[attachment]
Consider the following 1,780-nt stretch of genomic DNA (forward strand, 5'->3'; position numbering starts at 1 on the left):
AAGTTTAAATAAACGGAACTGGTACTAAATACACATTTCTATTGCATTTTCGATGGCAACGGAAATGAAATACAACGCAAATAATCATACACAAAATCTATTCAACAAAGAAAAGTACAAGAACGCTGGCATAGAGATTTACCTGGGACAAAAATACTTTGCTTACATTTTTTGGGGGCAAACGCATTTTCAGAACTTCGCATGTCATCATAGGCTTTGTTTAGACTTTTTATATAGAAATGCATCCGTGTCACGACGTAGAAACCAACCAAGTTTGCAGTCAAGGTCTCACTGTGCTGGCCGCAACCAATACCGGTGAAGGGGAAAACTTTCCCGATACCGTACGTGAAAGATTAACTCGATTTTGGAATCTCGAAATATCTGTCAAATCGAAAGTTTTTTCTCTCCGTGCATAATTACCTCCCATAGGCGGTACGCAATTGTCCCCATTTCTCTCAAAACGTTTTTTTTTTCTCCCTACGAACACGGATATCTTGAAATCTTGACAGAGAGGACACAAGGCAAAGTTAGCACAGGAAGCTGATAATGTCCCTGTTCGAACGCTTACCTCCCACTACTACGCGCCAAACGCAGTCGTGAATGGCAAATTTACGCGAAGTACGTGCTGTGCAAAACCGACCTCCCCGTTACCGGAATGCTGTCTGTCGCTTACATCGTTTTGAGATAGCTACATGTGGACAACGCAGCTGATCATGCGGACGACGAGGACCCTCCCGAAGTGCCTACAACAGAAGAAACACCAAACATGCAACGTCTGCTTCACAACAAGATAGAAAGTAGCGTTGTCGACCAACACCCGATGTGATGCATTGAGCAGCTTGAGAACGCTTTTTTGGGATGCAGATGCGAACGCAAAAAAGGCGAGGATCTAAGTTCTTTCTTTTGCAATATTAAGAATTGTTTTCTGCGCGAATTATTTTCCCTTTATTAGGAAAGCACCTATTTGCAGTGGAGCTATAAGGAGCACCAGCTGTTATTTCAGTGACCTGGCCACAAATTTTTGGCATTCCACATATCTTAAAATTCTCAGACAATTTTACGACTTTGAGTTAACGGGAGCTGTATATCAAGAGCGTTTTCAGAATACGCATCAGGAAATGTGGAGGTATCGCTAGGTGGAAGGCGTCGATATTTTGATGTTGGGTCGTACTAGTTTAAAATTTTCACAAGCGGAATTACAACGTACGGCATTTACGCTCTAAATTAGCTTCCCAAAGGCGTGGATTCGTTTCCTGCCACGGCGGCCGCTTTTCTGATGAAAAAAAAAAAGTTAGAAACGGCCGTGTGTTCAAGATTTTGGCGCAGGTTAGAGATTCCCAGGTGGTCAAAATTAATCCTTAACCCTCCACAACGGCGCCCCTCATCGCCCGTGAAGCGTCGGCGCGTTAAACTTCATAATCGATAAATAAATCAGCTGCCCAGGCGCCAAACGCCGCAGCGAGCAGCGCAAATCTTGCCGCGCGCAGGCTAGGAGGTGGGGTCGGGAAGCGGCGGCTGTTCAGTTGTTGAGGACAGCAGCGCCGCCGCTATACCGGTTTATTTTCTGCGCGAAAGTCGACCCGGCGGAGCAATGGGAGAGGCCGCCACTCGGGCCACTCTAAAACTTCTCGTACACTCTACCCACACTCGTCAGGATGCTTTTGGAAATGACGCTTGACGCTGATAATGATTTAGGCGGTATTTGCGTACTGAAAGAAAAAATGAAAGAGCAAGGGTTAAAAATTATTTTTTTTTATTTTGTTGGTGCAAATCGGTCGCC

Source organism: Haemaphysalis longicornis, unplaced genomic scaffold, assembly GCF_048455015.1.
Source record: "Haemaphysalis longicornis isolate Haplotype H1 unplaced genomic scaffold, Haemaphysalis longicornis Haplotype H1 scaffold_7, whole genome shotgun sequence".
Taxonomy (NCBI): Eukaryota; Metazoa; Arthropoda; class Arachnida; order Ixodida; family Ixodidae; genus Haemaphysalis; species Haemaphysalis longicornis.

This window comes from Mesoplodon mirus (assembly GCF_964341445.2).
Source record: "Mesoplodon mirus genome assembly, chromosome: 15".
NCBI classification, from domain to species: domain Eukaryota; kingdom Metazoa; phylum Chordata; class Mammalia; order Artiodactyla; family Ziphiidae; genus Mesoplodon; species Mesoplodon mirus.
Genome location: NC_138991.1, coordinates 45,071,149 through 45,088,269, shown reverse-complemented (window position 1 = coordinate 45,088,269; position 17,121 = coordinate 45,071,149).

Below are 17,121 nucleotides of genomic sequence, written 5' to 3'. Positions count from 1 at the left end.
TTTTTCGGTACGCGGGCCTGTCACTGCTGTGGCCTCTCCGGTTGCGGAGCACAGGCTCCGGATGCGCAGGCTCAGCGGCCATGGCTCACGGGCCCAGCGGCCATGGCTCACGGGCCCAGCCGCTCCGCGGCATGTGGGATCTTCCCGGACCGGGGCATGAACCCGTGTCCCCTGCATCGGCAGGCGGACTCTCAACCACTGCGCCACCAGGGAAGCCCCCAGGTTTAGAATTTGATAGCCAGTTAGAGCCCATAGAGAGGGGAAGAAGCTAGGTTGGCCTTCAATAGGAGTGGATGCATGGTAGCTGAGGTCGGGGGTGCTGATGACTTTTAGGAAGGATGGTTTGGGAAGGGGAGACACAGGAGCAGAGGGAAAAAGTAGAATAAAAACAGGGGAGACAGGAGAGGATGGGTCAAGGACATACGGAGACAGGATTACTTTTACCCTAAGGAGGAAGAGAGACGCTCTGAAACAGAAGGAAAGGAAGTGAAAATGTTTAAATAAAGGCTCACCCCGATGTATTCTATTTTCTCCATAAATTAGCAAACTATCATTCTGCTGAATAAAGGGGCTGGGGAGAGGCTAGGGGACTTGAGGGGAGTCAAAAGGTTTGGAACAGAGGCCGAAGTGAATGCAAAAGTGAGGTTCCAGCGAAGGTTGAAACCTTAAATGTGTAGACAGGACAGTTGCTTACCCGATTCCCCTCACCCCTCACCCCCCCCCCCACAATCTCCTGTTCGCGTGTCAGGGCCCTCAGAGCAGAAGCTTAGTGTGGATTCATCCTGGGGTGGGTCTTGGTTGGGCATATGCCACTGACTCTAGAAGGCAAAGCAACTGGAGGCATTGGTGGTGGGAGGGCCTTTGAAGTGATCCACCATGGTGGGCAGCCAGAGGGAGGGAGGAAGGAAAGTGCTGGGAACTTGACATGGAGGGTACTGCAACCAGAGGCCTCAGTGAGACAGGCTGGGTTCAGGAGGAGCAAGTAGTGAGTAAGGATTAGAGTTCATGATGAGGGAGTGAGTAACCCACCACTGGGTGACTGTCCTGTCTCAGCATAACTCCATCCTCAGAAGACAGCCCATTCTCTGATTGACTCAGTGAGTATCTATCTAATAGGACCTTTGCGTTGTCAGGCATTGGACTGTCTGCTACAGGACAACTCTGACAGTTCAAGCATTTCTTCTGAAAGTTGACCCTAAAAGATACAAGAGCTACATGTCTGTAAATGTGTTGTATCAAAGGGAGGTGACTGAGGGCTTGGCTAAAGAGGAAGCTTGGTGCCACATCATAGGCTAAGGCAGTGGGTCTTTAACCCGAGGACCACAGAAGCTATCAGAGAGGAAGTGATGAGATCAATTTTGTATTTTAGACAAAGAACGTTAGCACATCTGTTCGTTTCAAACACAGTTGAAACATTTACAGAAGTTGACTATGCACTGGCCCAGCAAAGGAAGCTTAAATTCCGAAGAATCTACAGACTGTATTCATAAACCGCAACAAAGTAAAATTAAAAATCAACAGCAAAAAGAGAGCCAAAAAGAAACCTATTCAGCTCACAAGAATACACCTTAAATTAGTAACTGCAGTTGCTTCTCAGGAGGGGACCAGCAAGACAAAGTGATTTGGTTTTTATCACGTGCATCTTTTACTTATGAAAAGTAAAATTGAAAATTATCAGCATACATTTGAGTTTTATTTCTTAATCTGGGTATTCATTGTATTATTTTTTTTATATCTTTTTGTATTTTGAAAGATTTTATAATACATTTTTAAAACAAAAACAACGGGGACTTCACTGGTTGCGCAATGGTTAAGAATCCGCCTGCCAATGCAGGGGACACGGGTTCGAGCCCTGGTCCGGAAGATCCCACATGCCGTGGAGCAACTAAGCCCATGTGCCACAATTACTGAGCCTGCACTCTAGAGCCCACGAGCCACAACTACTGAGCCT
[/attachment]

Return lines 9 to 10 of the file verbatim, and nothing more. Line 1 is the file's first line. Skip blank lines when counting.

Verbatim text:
Genome location: NC_138991.1, coordinates 45,071,149 through 45,088,269, shown reverse-complemented (window position 1 = coordinate 45,088,269; position 17,121 = coordinate 45,071,149).

Below are 17,121 nucleotides of genomic sequence, written 5' to 3'. Positions count from 1 at the left end.